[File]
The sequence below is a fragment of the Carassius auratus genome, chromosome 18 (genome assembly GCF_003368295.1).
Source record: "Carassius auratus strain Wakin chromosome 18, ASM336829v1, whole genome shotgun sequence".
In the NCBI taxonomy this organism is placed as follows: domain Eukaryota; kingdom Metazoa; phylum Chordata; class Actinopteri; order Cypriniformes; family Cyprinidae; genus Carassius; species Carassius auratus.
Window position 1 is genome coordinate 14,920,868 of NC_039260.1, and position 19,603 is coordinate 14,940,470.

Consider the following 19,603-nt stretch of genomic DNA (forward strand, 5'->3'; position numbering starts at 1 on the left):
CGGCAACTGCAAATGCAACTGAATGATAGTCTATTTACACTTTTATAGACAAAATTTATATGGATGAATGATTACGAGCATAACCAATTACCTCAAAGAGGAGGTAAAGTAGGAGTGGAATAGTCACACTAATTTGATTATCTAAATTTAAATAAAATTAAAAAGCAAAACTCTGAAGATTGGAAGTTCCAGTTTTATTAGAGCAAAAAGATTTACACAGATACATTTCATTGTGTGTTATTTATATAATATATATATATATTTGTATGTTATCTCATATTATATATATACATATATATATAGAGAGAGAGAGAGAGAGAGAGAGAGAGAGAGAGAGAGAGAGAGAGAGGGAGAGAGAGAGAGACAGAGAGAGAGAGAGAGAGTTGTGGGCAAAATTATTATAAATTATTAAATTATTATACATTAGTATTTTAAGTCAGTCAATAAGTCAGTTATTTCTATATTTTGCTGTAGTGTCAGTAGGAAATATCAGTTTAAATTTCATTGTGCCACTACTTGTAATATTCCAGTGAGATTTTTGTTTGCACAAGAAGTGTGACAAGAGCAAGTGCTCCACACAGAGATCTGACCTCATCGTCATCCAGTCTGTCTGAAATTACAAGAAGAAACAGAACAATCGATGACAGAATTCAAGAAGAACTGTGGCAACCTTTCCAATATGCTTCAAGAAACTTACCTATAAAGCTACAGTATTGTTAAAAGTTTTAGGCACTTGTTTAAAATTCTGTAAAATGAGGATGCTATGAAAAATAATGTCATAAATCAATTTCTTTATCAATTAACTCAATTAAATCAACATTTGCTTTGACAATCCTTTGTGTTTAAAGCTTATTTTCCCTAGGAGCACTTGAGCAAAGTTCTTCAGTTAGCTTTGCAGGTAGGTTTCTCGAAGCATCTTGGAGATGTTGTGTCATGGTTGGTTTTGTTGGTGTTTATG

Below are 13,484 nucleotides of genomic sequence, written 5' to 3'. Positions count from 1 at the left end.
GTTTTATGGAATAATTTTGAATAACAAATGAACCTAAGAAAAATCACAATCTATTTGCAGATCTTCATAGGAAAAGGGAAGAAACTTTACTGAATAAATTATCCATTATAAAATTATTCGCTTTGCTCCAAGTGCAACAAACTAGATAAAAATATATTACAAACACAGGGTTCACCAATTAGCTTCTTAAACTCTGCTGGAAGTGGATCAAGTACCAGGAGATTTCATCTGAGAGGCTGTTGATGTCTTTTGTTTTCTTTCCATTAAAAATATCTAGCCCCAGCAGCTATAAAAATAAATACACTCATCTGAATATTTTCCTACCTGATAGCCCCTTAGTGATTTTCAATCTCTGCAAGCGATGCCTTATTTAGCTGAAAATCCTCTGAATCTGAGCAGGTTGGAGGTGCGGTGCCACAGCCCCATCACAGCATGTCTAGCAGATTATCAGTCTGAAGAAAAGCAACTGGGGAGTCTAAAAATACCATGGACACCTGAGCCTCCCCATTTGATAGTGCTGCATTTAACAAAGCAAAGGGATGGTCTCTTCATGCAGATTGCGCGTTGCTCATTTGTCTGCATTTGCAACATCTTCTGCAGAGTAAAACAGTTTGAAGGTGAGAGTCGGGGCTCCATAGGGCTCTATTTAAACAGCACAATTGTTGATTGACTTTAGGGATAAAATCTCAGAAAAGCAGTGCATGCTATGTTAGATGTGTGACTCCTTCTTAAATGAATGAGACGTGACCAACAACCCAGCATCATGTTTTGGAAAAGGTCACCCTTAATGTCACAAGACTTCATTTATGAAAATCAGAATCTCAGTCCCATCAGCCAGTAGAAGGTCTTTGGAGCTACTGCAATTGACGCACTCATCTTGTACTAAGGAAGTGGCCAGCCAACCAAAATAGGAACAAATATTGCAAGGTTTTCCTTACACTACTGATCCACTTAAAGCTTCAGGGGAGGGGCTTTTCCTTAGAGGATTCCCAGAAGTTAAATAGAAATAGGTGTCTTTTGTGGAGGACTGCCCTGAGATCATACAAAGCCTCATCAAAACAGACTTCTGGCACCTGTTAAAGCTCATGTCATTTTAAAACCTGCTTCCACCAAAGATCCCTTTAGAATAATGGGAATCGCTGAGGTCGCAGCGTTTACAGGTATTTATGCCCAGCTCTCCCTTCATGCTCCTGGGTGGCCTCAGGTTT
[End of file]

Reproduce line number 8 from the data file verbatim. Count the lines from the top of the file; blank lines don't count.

GTTTTATGGAATAATTTTGAATAACAAATGAACCTAAGAAAAATCACAATCTATTTGCAGATCTTCATAGGAAAAGGGAAGAAACTTTACTGAATAAATTATCCATTATAAAATTATTCGCTTTGCTCCAAGTGCAACAAACTAGATAAAAATATATTACAAACACAGGGTTCACCAATTAGCTTCTTAAACTCTGCTGGAAGTGGATCAAGTACCAGGAGATTTCATCTGAGAGGCTGTTGATGTCTTTTGTTTTCTTTCCATTAAAAATATCTAGCCCCAGCAGCTATAAAAATAAATACACTCATCTGAATATTTTCCTACCTGATAGCCCCTTAGTGATTTTCAATCTCTGCAAGCGATGCCTTATTTAGCTGAAAATCCTCTGAATCTGAGCAGGTTGGAGGTGCGGTGCCACAGCCCCATCACAGCATGTCTAGCAGATTATCAGTCTGAAGAAAAGCAACTGGGGAGTCTAAAAATACCATGGACACCTGAGCCTCCCCATTTGATAGTGCTGCATTTAACAAAGCAAAGGGATGGTCTCTTCATGCAGATTGCGCGTTGCTCATTTGTCTGCATTTGCAACATCTTCTGCAGAGTAAAACAGTTTGAAGGTGAGAGTCGGGGCTCCATAGGGCTCTATTTAAACAGCACAATTGTTGATTGACTTTAGGGATAAAATCTCAGAAAAGCAGTGCATGCTATGTTAGATGTGTGACTCCTTCTTAAATGAATGAGACGTGACCAACAACCCAGCATCATGTTTTGGAAAAGGTCACCCTTAATGTCACAAGACTTCATTTATGAAAATCAGAATCTCAGTCCCATCAGCCAGTAGAAGGTCTTTGGAGCTACTGCAATTGACGCACTCATCTTGTACTAAGGAAGTGGCCAGCCAACCAAAATAGGAACAAATATTGCAAGGTTTTCCTTACACTACTGATCCACTTAAAGCTTCAGGGGAGGGGCTTTTCCTTAGAGGATTCCCAGAAGTTAAATAGAAATAGGTGTCTTTTGTGGAGGACTGCCCTGAGATCATACAAAGCCTCATCAAAACAGACTTCTGGCACCTGTTAAAGCTCATGTCATTTTAAAACCTGCTTCCACCAAAGATCCCTTTAGAATAATGGGAATCGCTGAGGTCGCAGCGTTTACAGGTATTTATGCCCAGCTCTCCCTTCATGCTCCTGGGTGGCCTCAGGTTT